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Stroke. 2005 Sep;36(9):e80-2. Epub 2005 Aug 11.

Progressive symptomatic carotid dissection treated with multiple stents.

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Department of Radiology, New York Presbyterian Hospital, Weill Medical College, Cornell University, New York, NY 10021, USA.



Internal carotid artery (ICA) dissection remains a major cause of stroke in the young. Although systemic anticoagulation and antiplatelet therapy allow healing of the dissection in most patients, medical treatment can fail or be contraindicated. In selected cases of carotid dissections, the use of endovascular stent-assisted angioplasty has been reported to permit reconstruction of the extracranial ICA.


We report a case of symptomatic spontaneous carotid dissection which progressively extended from the cervical to the supraclinoid segments of the ICA in a 48-year-old patient under anticoagulant therapy. Because of failed medical therapy and further transient ischemic attacks (TIAs), the patient was treated by 5 tandem stents deployed in an overlapping fashion from the terminal ICA to the cervical segment.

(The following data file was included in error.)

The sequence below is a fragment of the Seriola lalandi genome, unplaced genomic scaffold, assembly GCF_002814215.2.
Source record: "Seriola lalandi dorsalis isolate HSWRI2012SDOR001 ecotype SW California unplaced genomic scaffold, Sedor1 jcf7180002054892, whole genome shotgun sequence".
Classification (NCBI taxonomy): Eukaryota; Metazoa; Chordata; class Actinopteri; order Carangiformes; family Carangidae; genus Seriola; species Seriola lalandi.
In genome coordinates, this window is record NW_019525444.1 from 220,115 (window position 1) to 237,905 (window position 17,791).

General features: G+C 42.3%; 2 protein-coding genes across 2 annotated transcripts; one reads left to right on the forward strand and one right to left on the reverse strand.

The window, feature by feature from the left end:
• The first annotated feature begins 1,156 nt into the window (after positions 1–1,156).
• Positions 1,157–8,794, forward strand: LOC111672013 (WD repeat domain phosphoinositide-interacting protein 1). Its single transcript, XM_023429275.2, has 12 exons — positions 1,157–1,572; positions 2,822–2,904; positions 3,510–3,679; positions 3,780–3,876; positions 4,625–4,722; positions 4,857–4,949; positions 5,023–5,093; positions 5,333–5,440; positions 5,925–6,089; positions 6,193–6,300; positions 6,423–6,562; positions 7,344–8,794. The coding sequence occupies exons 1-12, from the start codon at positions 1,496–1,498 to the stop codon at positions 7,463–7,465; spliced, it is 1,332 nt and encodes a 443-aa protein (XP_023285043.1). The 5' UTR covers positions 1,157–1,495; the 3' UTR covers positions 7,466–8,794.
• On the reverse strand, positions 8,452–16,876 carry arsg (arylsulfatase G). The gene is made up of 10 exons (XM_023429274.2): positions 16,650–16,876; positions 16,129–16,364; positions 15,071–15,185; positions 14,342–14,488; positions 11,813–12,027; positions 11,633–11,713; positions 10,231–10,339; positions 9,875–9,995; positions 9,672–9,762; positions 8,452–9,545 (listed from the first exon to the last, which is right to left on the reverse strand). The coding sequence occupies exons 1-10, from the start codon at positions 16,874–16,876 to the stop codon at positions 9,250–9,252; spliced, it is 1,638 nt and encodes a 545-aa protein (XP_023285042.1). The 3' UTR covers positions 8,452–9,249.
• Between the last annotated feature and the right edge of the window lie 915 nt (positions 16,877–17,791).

Postprocedure angiography demonstrated reconstitution of the luminal diameter of the ICA. The patient progressively improved and no further TIAs were observed. At 8-month follow-up, the vessel remained patent with a slight intra-extracranial reduction in size suggesting myointimal hyperplasia. Neurological exam was normal.


The successful angiographic and clinical results observed in our case of intra-extracranial stenting of a long dissection contributes to the literature of carotid dissection treated with multiple stents. The excellent mid-term follow-up in our patient confirms the efficacy of this treatment and good tolerance to multiple stents. To our knowledge this is the first case of spontaneous dissection treated with stenting including the distal supraclinoid segment, through an extensive proximally dissected artery.

[Indexed for MEDLINE]

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